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16Jun/120

Update Facebook test user password – making batch request with python

A few weeks ago I wrote a post about how to make a batch API call to Facebook to generate MySQL statements. I am going to do a simple Python script to make a batch call to Facebook and update test user's password to "123123"(I just find it easier to type).

Following script really does not check if the batch call being made is over the 50 calls limit, something I will be updating shortly.

12Jun/120

BlackBerry WebWorks application – build and deploy KitchenSink

BlackBerry WebWorks provides the flexibility for developers to build native applications using JavaScript, HTML 5 and CSS. The JavaScript library included in the project provides a bridge to all pretty much all native JavaME based API set.

Including any custom JAR is also very straightforward. The applications built using the SDK are stand alone, meaning the assets required by the HTML are not fetched from a remote server. The application lives on the device and packaged with the WebKit engine container to be viewed by the "headless browser".

Building applications on Mac has always been a challenge and WebWorks is no difference. Here is a step by step guide to deploy the KitchenSink application for BlackBerry smartphones on Mac OS X.

I am copying full path to all projects in this post. Path and naming conventions are not absolute for a successful deployment however.

Get the smartphone SDK:
https://developer.blackberry.com/html5/downloads/sdk/ - this link lists a few SDKs including BlackBerry 10 and Tablet OS. I am using the smartphone SDK 2.3.1. Path to the SDK in my machine is

/Developer/SDKs/Research\ In\ Motion/BlackBerry\ WebWorks\ SDK\ 2.3.1.5/

Get KitchenSink source:
https://github.com/blackberry/WebWorks-Samples/tree/master/kitchenSink - I use XAMPP for web development and save all WebWorks projects in the htdocs folder. It is not necessary to have your source accessible via web server at all. I put all necessary source code in a "www" folder. All compiled and signed code goes in the "output" folder.

Get certificates to sign your code:
WebWorks uses a lot of secure APIs which enables the platform to communicate with hardware and other cryptic API set. To run the application on a device you would require to sign your code.

You would receive a few emails which will include .csi files. The files are usually named client-RBB-XXXXXXXXXX.csi, client-RCR-XXXXXXXXXX.csi and client-RRT-XXXXXXXXXX.csi. XXXXXXXXXX will be a number set by the BlackBerry code signature service. Use this help form if you are lost signing your code at any time.
Save the files in the "bin" folder of your SDK and go there from terminal. Now run

java -jar SignatureTool.jar client-RBB-XXXXXXXXXX.csi

You would need to run the signature tool on each of the RBB, RCR and RRT file.

java -jar SignatureTool.jar client-RCR-XXXXXXXXXX.csi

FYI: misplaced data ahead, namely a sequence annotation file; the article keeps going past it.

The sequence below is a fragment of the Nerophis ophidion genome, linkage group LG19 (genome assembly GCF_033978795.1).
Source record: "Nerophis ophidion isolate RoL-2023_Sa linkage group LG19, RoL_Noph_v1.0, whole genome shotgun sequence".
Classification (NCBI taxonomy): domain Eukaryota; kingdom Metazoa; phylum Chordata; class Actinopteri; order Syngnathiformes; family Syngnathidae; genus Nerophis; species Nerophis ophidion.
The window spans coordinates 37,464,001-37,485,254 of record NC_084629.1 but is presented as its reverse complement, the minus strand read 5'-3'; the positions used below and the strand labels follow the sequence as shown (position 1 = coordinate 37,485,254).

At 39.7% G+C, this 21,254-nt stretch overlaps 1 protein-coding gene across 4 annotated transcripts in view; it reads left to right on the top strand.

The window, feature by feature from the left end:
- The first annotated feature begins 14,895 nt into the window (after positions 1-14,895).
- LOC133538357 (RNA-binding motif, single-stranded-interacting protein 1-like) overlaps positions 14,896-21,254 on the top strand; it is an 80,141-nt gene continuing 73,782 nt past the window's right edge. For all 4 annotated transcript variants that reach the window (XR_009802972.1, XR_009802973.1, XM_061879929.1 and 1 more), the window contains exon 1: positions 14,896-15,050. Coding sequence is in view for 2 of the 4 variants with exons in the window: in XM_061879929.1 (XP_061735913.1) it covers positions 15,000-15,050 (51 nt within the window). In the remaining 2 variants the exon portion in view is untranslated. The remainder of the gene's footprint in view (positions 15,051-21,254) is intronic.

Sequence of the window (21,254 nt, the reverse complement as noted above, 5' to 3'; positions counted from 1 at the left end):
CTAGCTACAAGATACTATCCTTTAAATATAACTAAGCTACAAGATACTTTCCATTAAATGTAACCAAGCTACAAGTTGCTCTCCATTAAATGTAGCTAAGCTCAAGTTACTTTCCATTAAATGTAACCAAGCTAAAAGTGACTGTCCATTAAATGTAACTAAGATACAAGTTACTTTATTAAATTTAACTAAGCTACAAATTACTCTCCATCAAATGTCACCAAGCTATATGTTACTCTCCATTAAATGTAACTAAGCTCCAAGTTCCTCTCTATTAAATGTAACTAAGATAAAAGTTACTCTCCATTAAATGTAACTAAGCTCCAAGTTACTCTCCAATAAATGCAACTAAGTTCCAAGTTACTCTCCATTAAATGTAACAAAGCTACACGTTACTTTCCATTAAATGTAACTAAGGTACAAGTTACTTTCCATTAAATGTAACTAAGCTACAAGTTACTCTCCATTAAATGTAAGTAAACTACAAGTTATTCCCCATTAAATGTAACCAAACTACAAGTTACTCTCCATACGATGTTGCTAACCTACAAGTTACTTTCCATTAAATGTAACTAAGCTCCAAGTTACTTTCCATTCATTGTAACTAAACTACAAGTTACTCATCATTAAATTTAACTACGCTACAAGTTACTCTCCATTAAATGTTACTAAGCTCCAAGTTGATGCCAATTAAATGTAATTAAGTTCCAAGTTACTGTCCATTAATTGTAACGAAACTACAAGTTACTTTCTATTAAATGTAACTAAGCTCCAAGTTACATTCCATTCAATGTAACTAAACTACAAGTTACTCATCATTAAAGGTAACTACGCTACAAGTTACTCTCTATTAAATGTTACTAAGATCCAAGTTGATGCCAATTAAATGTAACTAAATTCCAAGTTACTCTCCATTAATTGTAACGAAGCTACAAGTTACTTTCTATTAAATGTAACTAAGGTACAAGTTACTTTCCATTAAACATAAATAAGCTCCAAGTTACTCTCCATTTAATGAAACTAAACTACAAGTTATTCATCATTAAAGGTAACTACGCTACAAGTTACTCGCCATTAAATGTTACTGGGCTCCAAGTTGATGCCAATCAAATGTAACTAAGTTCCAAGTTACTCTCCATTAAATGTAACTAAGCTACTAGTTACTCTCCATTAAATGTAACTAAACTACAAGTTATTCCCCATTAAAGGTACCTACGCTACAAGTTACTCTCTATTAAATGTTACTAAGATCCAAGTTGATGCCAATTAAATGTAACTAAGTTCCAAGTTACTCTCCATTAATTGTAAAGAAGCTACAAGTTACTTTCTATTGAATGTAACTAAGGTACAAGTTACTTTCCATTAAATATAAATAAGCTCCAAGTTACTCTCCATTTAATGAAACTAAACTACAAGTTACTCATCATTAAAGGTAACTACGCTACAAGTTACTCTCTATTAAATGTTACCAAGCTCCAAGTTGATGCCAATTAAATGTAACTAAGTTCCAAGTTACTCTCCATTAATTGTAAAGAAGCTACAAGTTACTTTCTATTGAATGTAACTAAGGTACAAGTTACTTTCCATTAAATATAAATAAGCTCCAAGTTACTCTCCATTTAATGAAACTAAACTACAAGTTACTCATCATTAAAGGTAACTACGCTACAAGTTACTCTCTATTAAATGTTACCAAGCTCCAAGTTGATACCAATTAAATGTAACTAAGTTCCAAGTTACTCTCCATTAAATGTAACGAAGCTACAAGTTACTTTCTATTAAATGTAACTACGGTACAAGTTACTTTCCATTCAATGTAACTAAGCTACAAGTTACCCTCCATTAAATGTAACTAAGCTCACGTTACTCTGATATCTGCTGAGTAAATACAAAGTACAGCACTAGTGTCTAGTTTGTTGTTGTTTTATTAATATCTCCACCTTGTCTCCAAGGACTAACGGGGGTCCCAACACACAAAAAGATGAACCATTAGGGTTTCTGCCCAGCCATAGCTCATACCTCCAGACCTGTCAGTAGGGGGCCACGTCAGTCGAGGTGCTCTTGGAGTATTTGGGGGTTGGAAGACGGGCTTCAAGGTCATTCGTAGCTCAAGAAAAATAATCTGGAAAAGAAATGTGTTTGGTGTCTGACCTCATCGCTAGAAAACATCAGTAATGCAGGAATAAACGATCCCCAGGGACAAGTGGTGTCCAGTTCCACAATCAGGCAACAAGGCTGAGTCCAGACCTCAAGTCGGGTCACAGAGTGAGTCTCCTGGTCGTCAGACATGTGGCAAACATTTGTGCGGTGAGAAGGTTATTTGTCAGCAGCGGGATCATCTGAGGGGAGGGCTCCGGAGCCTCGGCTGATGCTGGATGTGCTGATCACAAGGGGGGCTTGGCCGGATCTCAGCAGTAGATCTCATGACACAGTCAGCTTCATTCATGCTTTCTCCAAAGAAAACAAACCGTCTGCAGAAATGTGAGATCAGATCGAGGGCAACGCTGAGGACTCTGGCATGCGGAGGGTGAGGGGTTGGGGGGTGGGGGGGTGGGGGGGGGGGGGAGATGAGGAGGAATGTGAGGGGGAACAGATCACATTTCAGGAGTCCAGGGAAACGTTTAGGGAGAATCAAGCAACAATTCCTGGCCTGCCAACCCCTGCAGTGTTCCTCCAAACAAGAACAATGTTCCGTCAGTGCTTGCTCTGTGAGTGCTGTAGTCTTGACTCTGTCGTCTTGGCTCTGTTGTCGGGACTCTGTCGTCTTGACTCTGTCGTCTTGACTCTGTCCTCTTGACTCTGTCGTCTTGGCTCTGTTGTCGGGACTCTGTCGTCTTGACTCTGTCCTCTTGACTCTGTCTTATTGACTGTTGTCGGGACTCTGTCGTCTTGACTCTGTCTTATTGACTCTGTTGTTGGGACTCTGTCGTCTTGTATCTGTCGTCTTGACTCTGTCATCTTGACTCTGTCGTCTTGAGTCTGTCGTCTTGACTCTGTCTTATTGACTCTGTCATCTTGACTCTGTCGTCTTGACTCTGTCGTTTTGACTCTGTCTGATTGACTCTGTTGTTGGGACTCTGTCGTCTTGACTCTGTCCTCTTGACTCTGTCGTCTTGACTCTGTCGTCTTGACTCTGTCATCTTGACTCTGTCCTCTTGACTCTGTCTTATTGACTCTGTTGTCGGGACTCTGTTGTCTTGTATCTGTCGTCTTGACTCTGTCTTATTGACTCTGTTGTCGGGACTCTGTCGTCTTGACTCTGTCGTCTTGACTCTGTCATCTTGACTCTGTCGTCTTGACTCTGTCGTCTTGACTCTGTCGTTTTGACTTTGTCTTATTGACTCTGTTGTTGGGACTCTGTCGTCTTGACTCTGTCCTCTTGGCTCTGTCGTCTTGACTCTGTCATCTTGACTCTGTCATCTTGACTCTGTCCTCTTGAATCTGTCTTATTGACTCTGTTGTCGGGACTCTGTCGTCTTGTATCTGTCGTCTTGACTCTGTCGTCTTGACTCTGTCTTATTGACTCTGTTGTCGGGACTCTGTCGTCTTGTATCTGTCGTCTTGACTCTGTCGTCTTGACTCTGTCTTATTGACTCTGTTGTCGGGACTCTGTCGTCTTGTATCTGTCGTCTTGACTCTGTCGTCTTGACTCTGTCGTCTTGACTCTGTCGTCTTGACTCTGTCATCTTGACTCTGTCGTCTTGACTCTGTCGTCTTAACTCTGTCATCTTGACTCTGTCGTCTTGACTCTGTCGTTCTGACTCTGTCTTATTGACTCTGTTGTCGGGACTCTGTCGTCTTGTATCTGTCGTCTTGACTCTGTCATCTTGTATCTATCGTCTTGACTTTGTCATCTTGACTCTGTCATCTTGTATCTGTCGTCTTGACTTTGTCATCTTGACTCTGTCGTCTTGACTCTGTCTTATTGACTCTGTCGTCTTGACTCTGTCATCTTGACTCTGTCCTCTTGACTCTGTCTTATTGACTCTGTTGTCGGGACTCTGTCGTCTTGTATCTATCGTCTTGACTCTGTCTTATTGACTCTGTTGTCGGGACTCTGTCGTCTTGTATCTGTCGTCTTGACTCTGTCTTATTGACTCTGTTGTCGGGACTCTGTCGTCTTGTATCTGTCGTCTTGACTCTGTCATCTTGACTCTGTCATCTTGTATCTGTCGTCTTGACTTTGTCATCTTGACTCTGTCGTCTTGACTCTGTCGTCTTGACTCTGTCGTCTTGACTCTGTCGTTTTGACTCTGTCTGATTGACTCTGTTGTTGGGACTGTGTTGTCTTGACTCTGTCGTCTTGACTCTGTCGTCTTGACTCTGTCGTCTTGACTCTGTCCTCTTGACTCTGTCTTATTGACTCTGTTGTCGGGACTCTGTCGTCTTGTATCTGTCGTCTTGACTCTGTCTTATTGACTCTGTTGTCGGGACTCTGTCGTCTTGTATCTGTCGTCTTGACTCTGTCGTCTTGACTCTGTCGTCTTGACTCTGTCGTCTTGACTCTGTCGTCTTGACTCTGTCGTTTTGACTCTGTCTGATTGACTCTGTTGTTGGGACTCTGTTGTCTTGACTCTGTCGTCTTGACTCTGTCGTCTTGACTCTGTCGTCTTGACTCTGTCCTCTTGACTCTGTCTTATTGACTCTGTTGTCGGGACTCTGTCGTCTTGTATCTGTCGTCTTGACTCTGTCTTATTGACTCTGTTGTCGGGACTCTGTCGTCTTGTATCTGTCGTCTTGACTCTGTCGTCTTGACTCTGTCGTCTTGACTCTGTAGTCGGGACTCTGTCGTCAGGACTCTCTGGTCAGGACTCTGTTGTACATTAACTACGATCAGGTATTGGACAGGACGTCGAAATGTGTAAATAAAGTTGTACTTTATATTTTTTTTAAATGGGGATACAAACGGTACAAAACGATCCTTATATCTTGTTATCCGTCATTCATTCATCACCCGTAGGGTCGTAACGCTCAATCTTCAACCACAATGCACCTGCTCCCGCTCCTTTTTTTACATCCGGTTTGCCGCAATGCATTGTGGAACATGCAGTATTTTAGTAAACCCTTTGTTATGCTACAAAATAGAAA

java -jar SignatureTool.jar client-RTT-XXXXXXXXXX.csi

Start building:

1. Package: First step to build a WebWorks application is packaging the source. You need to package the source into a ZIP file. Archiving the source from the GUI does not work! Apparently the GUI archiver puts different headers that the SDK does not understand. Also it will package the .DS_Store and any hidden .git and .svn folders, if the application is under version controlling.

Go to the www folder and run the following to zip the source code.

zip -r ../output/KitchenSink.zip * -x "*.DS_Store"

If you need to ignore other files and folders add the name after another -x option. e.g. to ignore build.sh file you would run

zip -r ../output/KitchenSink.zip * -x "*.DS_Store" -x "build.sh"

2. Build: To build the application you would need to run the bbwp from the SDK folder. You can also run jar located in the bin folder. You can specify bbwp properties from the bbwp.properties file. I am specifying the bbwp to use version 6.0 of the RIM api by updating the jar location from "jar" attribute to "lib\6.0\net_rim_api.jar". You can copy the net_rim_api.jar from any BlackBerry JDE and place it under the lib folder. The name of the file is generic, so placing under folders by the version number, e.g. 6.0, 7.0, is probably a good idea.

Go to your project root e.g. "/Applications/XAMPP/htdocs/webworks/KitchenSink/" and create a folder called "output" Run the following command in terminal to build your WebWorks application

java -jar /Developer/SDKs/Research\ In\ Motion/BlackBerry\ WebWorks\ SDK\ 2.3.1.5/bin/bbwp.jar /Applications/XAMPP/htdocs/webworks/KitchenSink/output/KitchenSink.zip -g macros05 -o /Applications/XAMPP/htdocs/webworks/KitchenSink/output/

This will create 2 folders named "OTAInstall" and "StandardInstall". If you want to download the application via the device's web browser, you would need to point the browser to the .jad folder. You can use the BlackBerry desktop software to install the application as well. You would need to point the installer to the .alx file in the "StandardInstall" folder in this case. I find the desktop software being very slow and buggy.

3. Deploy: The WebWorks includes a tool called javaloader to deploy signed applications to device and emulators. Deploying to device is pretty straight forward. Connect the device to your machine via USB and run following command in the terminal

/Developer/SDKs/Research\ In\ Motion/BlackBerry\ WebWorks\ SDK\ 2.3.1.5/bin/javaloader load /Applications/XAMPP/htdocs/webworks/KitchenSink/output/StandardInstall/KitchenSink.cod

This will install the application and restart your device.

I have put together a simple script which does all of the packaging, building and deployment. You can also use Ripple emulator to package and build your application. The reference guide is here.